2. Jesse says:

    I have to agree, you never know exactly WHAT has been installed on a public computer. Its as easy as going to downloads.com to get a keystroke logger. Scary.

  3. Todd says:

    My wife works at a public library, in fact, a pretty cool one. BUT, you never want to underestimate the destructive desire or ability of some people using library (or other public) computers. The lengths people will go to just to acquire more online time is astounding. As my wife playfully reminds our family, “Make good choices !

  4. Posco says:

    I’ve got a pretty good enforcement system for this policy: I use Password Safe to manage (and pseudo-randomly generate) my passwords for critical accounts such as banks and credit cards… The trick: I only have it installed at home, which means I can’t login to those sites unless I’m at home. Well, I could ssh into my home computer and retrieve the password database, but that’s more trouble than it’s worth.

    I still would not trust public wired-Ethernet connections with critical personal information, not to mention public wireless access points.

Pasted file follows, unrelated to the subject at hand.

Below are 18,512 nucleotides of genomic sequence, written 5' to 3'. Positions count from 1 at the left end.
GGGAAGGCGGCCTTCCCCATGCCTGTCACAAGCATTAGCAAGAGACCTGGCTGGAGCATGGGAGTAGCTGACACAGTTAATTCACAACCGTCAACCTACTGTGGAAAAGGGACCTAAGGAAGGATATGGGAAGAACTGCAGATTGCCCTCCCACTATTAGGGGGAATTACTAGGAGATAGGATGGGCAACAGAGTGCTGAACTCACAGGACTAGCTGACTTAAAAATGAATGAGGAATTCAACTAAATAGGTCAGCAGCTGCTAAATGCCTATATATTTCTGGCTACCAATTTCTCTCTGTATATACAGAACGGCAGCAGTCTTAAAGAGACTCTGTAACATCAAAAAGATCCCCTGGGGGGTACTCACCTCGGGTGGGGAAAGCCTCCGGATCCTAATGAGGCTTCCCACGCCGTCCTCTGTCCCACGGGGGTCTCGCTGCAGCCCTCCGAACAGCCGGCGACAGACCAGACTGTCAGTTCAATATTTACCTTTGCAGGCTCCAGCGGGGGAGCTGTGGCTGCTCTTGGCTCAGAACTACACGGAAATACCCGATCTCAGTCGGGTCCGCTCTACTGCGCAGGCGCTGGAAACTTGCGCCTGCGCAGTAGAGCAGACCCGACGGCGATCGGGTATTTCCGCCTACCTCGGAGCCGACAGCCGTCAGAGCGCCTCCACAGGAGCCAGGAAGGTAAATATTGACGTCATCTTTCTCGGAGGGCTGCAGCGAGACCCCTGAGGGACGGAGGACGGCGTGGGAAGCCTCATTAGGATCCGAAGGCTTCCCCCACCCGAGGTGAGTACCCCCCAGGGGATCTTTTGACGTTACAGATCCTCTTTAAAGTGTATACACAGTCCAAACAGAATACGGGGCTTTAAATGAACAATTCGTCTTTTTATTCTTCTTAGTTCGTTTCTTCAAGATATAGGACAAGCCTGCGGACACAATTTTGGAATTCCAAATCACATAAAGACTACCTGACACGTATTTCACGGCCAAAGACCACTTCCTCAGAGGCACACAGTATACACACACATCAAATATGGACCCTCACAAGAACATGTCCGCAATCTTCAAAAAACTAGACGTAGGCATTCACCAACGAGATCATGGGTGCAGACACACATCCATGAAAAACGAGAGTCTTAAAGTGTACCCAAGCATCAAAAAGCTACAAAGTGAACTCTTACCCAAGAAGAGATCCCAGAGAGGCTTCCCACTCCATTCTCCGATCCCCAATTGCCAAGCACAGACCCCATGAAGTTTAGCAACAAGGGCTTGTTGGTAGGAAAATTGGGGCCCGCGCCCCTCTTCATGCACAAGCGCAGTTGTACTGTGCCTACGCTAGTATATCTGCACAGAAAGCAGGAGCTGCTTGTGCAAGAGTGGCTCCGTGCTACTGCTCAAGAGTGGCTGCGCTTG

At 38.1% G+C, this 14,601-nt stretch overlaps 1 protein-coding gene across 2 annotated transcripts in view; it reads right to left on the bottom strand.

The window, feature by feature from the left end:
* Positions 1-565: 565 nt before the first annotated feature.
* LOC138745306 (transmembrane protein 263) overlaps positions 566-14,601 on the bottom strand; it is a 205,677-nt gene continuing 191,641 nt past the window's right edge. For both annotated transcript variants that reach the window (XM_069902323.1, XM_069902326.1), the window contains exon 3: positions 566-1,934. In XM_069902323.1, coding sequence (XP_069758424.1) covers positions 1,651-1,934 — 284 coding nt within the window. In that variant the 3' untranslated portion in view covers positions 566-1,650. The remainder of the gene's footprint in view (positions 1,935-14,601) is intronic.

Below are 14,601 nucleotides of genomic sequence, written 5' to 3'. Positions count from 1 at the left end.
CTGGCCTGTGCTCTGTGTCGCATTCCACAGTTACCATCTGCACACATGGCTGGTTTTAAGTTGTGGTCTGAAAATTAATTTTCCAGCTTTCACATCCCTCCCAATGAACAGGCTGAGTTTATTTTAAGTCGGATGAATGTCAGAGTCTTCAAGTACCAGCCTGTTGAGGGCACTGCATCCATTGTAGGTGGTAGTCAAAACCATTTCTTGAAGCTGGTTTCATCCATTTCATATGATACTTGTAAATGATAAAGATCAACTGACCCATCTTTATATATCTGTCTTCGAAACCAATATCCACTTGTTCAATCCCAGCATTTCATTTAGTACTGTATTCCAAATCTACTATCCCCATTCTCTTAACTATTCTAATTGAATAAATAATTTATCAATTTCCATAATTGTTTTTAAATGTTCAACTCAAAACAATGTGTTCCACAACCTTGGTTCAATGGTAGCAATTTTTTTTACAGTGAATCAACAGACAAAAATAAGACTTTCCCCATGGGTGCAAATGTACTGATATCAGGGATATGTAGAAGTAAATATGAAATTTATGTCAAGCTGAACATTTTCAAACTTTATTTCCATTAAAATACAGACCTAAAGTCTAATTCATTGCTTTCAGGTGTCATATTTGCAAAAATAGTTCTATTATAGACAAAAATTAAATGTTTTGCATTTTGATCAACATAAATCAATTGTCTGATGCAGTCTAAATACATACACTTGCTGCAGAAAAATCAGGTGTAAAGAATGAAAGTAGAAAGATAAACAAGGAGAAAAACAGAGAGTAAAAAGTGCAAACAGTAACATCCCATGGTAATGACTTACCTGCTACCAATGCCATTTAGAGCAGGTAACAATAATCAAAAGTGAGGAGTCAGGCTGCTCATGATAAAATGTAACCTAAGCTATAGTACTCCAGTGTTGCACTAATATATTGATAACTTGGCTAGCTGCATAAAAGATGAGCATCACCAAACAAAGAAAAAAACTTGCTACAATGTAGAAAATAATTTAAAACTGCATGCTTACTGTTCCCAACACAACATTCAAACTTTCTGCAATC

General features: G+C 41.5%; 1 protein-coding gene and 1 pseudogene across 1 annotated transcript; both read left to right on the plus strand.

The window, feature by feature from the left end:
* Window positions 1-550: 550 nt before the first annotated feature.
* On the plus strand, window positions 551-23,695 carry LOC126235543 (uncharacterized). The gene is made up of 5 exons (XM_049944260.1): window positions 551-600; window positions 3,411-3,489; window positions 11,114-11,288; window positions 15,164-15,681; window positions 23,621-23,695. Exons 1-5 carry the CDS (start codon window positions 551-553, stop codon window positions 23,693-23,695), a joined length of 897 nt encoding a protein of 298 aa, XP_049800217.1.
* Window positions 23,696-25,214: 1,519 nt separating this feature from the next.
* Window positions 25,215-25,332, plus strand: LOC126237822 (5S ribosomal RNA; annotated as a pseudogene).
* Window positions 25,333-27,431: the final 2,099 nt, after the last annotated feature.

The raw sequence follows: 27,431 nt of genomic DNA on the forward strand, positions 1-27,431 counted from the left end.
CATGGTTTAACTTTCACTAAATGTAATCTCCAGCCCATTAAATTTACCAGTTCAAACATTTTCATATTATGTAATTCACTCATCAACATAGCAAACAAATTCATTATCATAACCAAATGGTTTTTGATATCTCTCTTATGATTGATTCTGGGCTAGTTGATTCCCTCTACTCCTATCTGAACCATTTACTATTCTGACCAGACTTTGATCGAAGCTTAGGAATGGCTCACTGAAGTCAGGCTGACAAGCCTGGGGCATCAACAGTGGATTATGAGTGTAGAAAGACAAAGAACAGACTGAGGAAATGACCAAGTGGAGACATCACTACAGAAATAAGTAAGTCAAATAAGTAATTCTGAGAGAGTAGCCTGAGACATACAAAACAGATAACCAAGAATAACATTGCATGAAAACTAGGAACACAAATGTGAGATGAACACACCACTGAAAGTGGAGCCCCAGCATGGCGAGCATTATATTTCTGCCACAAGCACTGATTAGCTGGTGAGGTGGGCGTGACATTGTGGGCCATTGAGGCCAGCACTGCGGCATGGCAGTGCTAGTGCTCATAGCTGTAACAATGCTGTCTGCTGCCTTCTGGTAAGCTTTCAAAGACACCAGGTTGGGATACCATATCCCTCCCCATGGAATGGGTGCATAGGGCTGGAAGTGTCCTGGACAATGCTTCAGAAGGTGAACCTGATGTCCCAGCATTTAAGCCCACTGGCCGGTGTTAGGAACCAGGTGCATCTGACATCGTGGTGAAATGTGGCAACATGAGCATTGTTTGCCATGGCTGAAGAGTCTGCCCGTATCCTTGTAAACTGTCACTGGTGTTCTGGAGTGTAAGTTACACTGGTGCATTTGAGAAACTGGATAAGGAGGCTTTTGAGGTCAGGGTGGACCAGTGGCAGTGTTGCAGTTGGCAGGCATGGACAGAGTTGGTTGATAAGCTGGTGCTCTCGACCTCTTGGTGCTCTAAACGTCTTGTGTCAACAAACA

5. john says:

    Unfortunately, unless she used encryption, all of the information she entered was still easily available to anyone sniffing that network. To avoid this, you need to have some kind of encrypted connection to a secure network, and surf from there. Commonly, it is a VPN connection to your home network. Of course, in this case that wouldn’t have worked for you. There are some companies that will be the secure network for you, for a small fee. On the other hand you have to trust that they won’t do nasty things with your data.

  6. Kathy says:

    I am the Director of a public library. All of our public computers are on a secure network and are set up to totally refresh and reboot after each use. This means all files and documents other than the program files are wiped out, all caches and browsing history cleared, etc. We use a computer access management system that requires that you log in with a library card and allows a defined session length. The refreshing and rebooting process takes place after each session or after the computer has been unused for a few minutes. The only risk would be if you were in the midst of a session, walked away from the computer, and someone else slipped in and managed to capture your information. We also check for viruses, spyware, etc. using very powerful systems. We are probably more secure than many home computers!

    Librarians take great pride in protecting the privacy of our patrons, and this extends to their online privacy! I woudn’t vouch for coffee shops, internet cafes, etc though!

  7. bloodbath says:

    You wife’s action could still be in jeopardy because information could still be gathered at the network controller even though she’s using her own computer

  8. Floyd says:

    I would like to know what can I do to surf the web in total privacy from this library computer.(thanks)